What it takes to move the needle on a dining scene
When Melissa Strong moved from New Orleans to Estes Park in 1996, she had plans to become a college professor. But first, she wanted to sink into the rhythm of the Rocky Mountains, do some rock climbing, and take a breather. To pay the bills, she took a restaurant job—never guessing that she would fall into the industry and never leave.
She started climbing and realized that this was her passion. She was good at it, too. Soon Strong had sponsors knocking on her door and she was on the rise as an elite athlete. She waited tables, bartended, and managed restaurants on the side. Life was good—great, even—but something was missing. “I was raised in an Italian family and I love food, and the food scene here was lacking,” she laments. Menus in Estes Park, like many mountain or resort towns, are tourist driven and laden with uninspired bar food, pizza, and steak. “You knew what was on every menu because it didn’t change,” she says. “It bothered me that the bar was low.”
On her days off, Strong would drive the 50 minutes to Boulder, or even the hour and 20 minutes to Denver, to get her fill of creative eats. Along the way, she saw the farm-to-table food movement emerge and an idea began to germinate: Strong would open a restaurant. “I love food, I love my community, and I didn’t want to wait for something or someone to come from Boulder to save Estes Park,” she says.
“I love food, I love my community, and I didn’t want to wait for something or someone to come from Boulder to save Estes Park.”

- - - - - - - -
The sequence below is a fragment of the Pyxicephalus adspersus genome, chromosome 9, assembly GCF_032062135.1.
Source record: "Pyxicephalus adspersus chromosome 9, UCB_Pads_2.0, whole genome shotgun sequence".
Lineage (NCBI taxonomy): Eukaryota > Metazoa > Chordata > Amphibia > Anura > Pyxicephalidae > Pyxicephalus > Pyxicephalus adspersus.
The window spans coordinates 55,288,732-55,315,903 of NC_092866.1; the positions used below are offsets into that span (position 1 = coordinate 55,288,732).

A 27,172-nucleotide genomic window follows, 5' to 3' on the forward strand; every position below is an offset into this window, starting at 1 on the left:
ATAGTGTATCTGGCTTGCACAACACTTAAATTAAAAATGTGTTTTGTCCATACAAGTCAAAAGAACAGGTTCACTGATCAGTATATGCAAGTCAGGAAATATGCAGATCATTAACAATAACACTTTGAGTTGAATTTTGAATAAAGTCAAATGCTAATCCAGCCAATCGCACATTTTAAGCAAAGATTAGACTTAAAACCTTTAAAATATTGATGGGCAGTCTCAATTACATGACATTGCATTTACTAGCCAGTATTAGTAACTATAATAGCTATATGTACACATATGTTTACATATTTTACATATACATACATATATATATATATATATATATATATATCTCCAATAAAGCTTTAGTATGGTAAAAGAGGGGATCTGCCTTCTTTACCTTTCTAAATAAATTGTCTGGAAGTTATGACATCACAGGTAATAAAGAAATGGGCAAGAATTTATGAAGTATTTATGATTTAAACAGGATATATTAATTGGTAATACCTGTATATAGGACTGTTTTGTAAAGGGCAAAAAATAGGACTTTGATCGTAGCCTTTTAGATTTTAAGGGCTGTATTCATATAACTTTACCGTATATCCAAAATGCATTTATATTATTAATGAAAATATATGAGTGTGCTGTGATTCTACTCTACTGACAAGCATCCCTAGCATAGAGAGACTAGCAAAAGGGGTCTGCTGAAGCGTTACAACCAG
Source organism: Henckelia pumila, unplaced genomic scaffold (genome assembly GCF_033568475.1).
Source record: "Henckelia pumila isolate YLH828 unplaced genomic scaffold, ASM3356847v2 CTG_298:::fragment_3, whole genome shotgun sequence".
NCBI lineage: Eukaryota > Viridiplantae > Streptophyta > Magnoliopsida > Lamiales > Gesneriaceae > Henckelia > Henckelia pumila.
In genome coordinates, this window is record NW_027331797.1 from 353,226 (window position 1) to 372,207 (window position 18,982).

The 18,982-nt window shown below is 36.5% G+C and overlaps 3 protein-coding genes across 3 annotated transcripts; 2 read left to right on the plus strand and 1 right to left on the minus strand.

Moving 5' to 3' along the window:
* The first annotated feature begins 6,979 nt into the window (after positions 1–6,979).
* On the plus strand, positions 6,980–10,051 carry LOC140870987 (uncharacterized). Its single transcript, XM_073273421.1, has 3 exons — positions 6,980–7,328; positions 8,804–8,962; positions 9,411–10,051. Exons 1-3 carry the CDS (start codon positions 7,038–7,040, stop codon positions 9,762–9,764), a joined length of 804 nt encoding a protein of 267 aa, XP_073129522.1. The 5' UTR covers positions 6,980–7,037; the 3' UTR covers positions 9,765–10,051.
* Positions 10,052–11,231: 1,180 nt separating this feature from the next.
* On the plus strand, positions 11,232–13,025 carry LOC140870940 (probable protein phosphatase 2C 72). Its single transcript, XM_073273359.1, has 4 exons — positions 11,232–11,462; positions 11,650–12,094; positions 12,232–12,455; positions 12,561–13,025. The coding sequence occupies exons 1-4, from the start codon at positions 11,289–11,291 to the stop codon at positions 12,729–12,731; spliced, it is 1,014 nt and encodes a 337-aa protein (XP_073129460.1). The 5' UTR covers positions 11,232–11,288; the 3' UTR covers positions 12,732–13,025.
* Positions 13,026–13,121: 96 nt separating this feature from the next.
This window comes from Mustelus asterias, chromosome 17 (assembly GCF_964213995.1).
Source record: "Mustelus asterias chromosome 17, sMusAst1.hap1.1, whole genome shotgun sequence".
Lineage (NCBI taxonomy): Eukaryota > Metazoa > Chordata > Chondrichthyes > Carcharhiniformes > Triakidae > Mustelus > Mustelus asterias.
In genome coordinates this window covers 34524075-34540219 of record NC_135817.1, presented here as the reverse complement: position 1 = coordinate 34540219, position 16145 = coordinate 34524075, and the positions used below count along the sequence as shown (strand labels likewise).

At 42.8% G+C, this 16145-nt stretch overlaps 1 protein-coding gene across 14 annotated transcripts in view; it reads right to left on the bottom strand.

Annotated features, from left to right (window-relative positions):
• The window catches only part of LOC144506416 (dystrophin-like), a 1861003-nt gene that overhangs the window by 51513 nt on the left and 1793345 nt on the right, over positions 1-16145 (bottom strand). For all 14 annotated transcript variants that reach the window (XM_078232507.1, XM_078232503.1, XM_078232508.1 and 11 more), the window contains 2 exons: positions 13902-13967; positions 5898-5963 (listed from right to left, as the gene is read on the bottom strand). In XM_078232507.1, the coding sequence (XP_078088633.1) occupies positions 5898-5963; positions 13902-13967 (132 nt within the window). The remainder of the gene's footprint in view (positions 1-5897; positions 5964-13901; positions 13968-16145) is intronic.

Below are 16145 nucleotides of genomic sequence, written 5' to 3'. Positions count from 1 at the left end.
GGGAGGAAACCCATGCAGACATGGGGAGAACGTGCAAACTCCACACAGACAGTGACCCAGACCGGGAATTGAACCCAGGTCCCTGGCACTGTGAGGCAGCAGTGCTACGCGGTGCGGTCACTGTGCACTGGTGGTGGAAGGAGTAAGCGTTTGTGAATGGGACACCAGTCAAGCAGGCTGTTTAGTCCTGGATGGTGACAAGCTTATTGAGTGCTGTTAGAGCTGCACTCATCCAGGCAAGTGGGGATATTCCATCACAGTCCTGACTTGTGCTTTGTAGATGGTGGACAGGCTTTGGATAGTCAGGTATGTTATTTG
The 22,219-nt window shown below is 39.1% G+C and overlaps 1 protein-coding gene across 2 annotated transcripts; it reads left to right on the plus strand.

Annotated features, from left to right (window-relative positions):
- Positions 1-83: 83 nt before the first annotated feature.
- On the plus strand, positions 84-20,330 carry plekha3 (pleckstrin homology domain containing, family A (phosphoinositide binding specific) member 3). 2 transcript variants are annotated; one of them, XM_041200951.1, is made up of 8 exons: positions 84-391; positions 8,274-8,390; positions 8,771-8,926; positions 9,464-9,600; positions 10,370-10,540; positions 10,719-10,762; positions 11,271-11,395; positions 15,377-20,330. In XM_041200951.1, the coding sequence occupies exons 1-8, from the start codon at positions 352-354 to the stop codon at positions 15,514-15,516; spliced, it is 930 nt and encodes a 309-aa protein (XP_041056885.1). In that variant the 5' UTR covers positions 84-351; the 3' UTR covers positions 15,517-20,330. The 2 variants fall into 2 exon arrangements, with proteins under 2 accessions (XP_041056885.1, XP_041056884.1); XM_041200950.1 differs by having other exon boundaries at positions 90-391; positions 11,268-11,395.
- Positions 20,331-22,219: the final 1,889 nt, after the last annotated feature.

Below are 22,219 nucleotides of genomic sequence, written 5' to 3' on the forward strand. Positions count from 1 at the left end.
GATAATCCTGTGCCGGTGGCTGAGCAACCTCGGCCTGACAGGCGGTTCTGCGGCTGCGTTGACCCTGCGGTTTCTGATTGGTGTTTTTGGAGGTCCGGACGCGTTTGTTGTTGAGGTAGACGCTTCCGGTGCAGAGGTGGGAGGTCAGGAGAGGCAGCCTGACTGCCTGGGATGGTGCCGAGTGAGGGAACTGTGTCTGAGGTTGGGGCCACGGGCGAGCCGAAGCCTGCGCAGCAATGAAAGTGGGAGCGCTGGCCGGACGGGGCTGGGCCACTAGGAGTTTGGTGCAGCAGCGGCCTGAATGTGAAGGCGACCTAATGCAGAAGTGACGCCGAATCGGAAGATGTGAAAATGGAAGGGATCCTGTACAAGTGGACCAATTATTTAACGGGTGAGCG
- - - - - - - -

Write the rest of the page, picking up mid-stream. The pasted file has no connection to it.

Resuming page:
Melissa Strong, Bird & Jim
And so, in 2016, she bought a rundown space and began renovations. Its name would be Bird & Jim, after Isabella Bird and Mountain Jim, two local legends from the 1800s who embodied the hearty, nothing’s-gonna-stop-ya mountain spirit. The name was prescient, and Strong couldn’t have known she would soon need to draw on that very same grit. A few months into the project, she was electrocuted while redoing furniture for the restaurant and nearly died. Despite recovering from severe electrical burns, the loss of multiple fingers, and a number of serious surgeries, she was still determined to open Bird & Jim.
From her hospital bed, Strong picked out paint colors and lighting, made interior design choices, and hired staff, all using voice dictation. Six excruciating months later, Bird & Jim’s doors swung open. “You put everything into it. You put all your dreams, huge debt—I literally put my fingers into it—and you just hope people come,” she says. “I thought it was going to be too nice for Estes Park. But we’re rustic and modern at the same time.” Maybe it’s because the community rallied around Strong (more likely it’s because Bird & Jim filled a niche that the town desperately needed), but the restaurant pulled in more money than Strong projected in its first year. In 2019, it saw 30 percent year-over-year growth, and in the first quarter of 2020, just before COVID bore down, sales were up 20 percent. “I can’t say we were an instant success, but it was working.”
“I can’t say we were an instant success, but it was working.”